Darwin's ideas on variation, heredity, and development differ significantly from twentieth-century views. First, Darwin held that environmental changes, acting either on the reproductive organs or the body, were necessary to generate variation. Second, heredity was a developmental, not a transmissional, process; variation was a change in the developmental process of change. An analysis of Darwin's elaboration and modification of these two positions from his early notebooks (1836-1844) to the last edition of the /Variation of Animals and Plants Under Domestication/ (1875) (...)
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  9.  89
    Metaphilosophy, Pragmatism and a Kind of Critical Theory: Kai Nielsen and Richard Rorty.Kai Nielsen - 2007 - Philosophical Papers 36 (1):119-150.
    Metaphilosophy is itself philosophy about philosophy. It is not something before or independent of philosophy. Both Kai Nielsen and Richard Rorty are deeply concerned (someone might say obsessively preoccupied) with metaphilosophy. They both are thoroughly historicist and contextualist resolutely rejecting any form of a transcendental or metaphysical turn. They argue against claims to absolute validity (as well as against absolutism in any form) and a natural order of reasons: some 'Reason' to which any rational agent must be committed. They (...)
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  10.  12
    When Maps Become the World.Rasmus Grønfeldt Winther - 2020 - University of Chicago Press.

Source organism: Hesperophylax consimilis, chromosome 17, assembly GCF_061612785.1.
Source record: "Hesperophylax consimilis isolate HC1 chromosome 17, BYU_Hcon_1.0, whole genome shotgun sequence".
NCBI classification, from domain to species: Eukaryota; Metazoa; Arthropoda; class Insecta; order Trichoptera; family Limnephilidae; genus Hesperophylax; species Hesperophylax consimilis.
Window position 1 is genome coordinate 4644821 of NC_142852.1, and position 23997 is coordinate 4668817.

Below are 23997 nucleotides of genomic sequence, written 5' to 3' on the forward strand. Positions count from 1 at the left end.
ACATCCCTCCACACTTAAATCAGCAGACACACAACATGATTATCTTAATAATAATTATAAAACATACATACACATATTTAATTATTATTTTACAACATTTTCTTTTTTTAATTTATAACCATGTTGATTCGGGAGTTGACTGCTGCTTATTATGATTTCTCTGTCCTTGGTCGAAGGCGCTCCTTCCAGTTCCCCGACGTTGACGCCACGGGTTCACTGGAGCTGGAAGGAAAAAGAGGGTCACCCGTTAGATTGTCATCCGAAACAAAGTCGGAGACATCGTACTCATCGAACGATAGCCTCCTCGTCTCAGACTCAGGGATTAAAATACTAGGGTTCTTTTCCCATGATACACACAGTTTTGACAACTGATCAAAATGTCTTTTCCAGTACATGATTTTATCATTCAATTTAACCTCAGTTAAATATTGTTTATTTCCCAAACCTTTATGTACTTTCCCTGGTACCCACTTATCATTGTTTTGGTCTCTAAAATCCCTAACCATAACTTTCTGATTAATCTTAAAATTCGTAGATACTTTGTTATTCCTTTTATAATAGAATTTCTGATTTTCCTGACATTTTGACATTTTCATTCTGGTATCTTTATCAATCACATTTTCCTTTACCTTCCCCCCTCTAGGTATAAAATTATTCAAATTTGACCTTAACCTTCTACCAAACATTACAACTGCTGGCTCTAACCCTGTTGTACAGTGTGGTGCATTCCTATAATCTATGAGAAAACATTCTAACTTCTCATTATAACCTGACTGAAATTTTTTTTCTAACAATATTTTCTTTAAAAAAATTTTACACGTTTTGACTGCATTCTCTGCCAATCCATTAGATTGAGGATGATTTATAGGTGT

Map making and, ultimately, _map thinking_ is ubiquitous across literature, cosmology, mathematics, psychology, and genetics. We partition, summarize, organize, and clarify our world via spatialized representations. Our maps and, more generally, our representations seduce and persuade; they build and destroy. They are the ultimate record of empires and of our evolving comprehension of our world. This book is about the promises and perils of map thinking. Maps are purpose-driven abstractions, discarding detail to highlight only particular features of a territory. By (...)
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  11. Vice in the Nicomachean Ethics.Karen Margrethe Nielsen - 2017 - Phronesis 62 (1):1-25.
    _ Source: _Volume 62, Issue 1, pp 1 - 25 This paper aims to articulate Aristotle’s general account of vice, an account that applies to all special vices, regardless of their spheres of action and emotion, and whether they are states of excess or deficiency. Vice is ignorance in the decision : the paper explains what this means.